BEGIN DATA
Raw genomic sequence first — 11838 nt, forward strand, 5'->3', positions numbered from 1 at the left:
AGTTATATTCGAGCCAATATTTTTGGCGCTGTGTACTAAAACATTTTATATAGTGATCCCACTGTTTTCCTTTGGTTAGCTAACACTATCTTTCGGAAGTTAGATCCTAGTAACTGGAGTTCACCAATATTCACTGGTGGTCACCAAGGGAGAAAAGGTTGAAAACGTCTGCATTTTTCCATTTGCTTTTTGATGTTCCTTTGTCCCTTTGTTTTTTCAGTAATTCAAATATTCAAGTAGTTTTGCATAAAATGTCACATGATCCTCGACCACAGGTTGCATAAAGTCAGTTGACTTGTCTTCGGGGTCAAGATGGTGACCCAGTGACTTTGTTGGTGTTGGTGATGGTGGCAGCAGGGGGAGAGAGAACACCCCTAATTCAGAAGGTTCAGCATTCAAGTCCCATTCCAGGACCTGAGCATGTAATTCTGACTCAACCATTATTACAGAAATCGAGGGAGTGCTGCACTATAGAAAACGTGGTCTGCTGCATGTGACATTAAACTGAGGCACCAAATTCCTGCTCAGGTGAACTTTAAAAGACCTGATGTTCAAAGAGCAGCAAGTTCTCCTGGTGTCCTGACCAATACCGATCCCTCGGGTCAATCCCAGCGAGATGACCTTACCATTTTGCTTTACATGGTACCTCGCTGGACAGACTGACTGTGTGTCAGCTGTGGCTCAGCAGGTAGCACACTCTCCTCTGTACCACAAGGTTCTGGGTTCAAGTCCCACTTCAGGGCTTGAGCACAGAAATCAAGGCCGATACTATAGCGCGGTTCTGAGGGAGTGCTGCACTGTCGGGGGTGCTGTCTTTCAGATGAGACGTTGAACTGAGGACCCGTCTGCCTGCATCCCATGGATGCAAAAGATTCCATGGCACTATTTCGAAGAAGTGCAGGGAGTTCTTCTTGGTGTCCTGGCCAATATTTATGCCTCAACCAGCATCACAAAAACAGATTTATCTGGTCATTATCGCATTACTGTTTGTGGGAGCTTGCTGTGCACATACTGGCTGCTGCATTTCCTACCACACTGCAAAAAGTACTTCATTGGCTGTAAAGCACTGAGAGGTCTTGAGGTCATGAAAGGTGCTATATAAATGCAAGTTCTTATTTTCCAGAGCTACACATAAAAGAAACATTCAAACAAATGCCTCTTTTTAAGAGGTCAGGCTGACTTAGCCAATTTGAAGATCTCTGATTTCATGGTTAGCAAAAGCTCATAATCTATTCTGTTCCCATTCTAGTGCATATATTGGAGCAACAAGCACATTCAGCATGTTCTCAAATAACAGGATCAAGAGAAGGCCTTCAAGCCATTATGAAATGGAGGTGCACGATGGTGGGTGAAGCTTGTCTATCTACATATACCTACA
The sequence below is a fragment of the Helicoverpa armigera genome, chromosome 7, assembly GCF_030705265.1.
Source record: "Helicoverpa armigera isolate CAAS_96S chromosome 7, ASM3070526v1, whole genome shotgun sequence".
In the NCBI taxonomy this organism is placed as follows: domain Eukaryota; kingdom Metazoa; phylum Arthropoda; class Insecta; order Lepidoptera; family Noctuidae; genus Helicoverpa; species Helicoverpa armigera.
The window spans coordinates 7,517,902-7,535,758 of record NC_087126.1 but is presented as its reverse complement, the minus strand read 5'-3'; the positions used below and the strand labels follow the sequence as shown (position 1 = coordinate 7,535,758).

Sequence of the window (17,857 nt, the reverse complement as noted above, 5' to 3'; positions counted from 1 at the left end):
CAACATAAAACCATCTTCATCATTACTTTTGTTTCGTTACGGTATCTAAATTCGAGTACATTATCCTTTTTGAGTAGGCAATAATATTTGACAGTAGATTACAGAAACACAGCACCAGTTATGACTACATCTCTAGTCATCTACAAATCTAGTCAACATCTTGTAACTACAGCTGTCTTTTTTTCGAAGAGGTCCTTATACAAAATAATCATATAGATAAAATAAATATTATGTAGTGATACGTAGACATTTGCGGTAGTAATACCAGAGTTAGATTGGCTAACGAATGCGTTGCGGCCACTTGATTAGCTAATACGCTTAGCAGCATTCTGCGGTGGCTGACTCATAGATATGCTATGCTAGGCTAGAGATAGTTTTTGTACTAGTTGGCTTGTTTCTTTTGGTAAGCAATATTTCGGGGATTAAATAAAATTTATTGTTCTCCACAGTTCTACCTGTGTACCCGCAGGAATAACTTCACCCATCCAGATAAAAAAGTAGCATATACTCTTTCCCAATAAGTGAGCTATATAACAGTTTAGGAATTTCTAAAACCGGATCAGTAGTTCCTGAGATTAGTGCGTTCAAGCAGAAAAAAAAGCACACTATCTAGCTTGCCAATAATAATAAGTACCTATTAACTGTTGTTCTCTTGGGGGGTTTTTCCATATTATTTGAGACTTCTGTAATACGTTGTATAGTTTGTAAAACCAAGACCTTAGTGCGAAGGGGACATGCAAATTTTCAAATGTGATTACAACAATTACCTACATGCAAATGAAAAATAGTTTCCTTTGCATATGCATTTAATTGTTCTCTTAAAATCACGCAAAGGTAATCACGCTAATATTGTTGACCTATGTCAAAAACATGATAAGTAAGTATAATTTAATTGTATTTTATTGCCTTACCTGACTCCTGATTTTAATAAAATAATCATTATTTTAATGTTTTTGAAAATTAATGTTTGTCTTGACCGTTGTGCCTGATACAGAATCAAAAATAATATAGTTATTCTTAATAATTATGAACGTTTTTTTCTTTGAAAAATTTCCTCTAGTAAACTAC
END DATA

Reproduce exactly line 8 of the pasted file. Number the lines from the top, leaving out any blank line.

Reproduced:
CAACATAAAACCATCTTCATCATTACTTTTGTTTCGTTACGGTATCTAAATTCGAGTACATTATCCTTTTTGAGTAGGCAATAATATTTGACAGTAGATTACAGAAACACAGCACCAGTTATGACTACATCTCTAGTCATCTACAAATCTAGTCAACATCTTGTAACTACAGCTGTCTTTTTTTCGAAGAGGTCCTTATACAAAATAATCATATAGATAAAATAAATATTATGTAGTGATACGTAGACATTTGCGGTAGTAATACCAGAGTTAGATTGGCTAACGAATGCGTTGCGGCCACTTGATTAGCTAATACGCTTAGCAGCATTCTGCGGTGGCTGACTCATAGATATGCTATGCTAGGCTAGAGATAGTTTTTGTACTAGTTGGCTTGTTTCTTTTGGTAAGCAATATTTCGGGGATTAAATAAAATTTATTGTTCTCCACAGTTCTACCTGTGTACCCGCAGGAATAACTTCACCCATCCAGATAAAAAAGTAGCATATACTCTTTCCCAATAAGTGAGCTATATAACAGTTTAGGAATTTCTAAAACCGGATCAGTAGTTCCTGAGATTAGTGCGTTCAAGCAGAAAAAAAAGCACACTATCTAGCTTGCCAATAATAATAAGTACCTATTAACTGTTGTTCTCTTGGGGGGTTTTTCCATATTATTTGAGACTTCTGTAATACGTTGTATAGTTTGTAAAACCAAGACCTTAGTGCGAAGGGGACATGCAAATTTTCAAATGTGATTACAACAATTACCTACATGCAAATGAAAAATAGTTTCCTTTGCATATGCATTTAATTGTTCTCTTAAAATCACGCAAAGGTAATCACGCTAATATTGTTGACCTATGTCAAAAACATGATAAGTAAGTATAATTTAATTGTATTTTATTGCCTTACCTGACTCCTGATTTTAATAAAATAATCATTATTTTAATGTTTTTGAAAATTAATGTTTGTCTTGACCGTTGTGCCTGATACAGAATCAAAAATAATATAGTTATTCTTAATAATTATGAACGTTTTTTTCTTTGAAAAATTTCCTCTAGTAAACTAC